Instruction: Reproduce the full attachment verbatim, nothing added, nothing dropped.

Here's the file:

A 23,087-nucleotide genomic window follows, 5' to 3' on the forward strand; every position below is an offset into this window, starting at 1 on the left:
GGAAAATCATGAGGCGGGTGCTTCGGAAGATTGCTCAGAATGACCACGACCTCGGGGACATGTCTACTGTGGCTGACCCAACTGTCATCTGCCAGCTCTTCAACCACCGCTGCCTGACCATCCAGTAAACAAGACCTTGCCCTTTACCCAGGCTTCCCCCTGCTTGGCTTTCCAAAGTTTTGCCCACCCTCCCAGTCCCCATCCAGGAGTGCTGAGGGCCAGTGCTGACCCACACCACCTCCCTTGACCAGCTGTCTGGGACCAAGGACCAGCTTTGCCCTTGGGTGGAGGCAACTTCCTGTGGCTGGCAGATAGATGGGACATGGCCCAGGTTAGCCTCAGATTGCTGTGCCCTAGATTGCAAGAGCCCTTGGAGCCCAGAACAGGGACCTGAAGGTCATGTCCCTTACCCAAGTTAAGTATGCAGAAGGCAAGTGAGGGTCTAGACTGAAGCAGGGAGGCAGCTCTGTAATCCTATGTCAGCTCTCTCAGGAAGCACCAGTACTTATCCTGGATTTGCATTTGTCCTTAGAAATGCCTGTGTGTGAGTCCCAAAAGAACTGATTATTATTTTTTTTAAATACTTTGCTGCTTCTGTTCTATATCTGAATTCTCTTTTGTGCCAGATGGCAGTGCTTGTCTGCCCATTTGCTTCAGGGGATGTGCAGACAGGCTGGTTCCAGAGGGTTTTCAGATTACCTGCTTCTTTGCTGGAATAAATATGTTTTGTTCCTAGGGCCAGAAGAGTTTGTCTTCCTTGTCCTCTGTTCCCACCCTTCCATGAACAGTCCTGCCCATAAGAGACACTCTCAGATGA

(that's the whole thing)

A 23,087-nucleotide genomic window follows, 5' to 3' on the forward strand; every position below is an offset into this window, starting at 1 on the left:
GGAAAATCATGAGGCGGGTGCTTCGGAAGATTGCTCAGAATGACCACGACCTCGGGGACATGTCTACTGTGGCTGACCCAACTGTCATCTGCCAGCTCTTCAACCACCGCTGCCTGACCATCCAGTAAACAAGACCTTGCCCTTTACCCAGGCTTCCCCCTGCTTGGCTTTCCAAAGTTTTGCCCACCCTCCCAGTCCCCATCCAGGAGTGCTGAGGGCCAGTGCTGACCCACACCACCTCCCTTGACCAGCTGTCTGGGACCAAGGACCAGCTTTGCCCTTGGGTGGAGGCAACTTCCTGTGGCTGGCAGATAGATGGGACATGGCCCAGGTTAGCCTCAGATTGCTGTGCCCTAGATTGCAAGAGCCCTTGGAGCCCAGAACAGGGACCTGAAGGTCATGTCCCTTACCCAAGTTAAGTATGCAGAAGGCAAGTGAGGGTCTAGACTGAAGCAGGGAGGCAGCTCTGTAATCCTATGTCAGCTCTCTCAGGAAGCACCAGTACTTATCCTGGATTTGCATTTGTCCTTAGAAATGCCTGTGTGTGAGTCCCAAAAGAACTGATTATTATTTTTTTTAAATACTTTGCTGCTTCTGTTCTATATCTGAATTCTCTTTTGTGCCAGATGGCAGTGCTTGTCTGCCCATTTGCTTCAGGGGATGTGCAGACAGGCTGGTTCCAGAGGGTTTTCAGATTACCTGCTTCTTTGCTGGAATAAATATGTTTTGTTCCTAGGGCCAGAAGAGTTTGTCTTCCTTGTCCTCTGTTCCCACCCTTCCATGAACAGTCCTGCCCATAAGAGACACTCTCAGATGA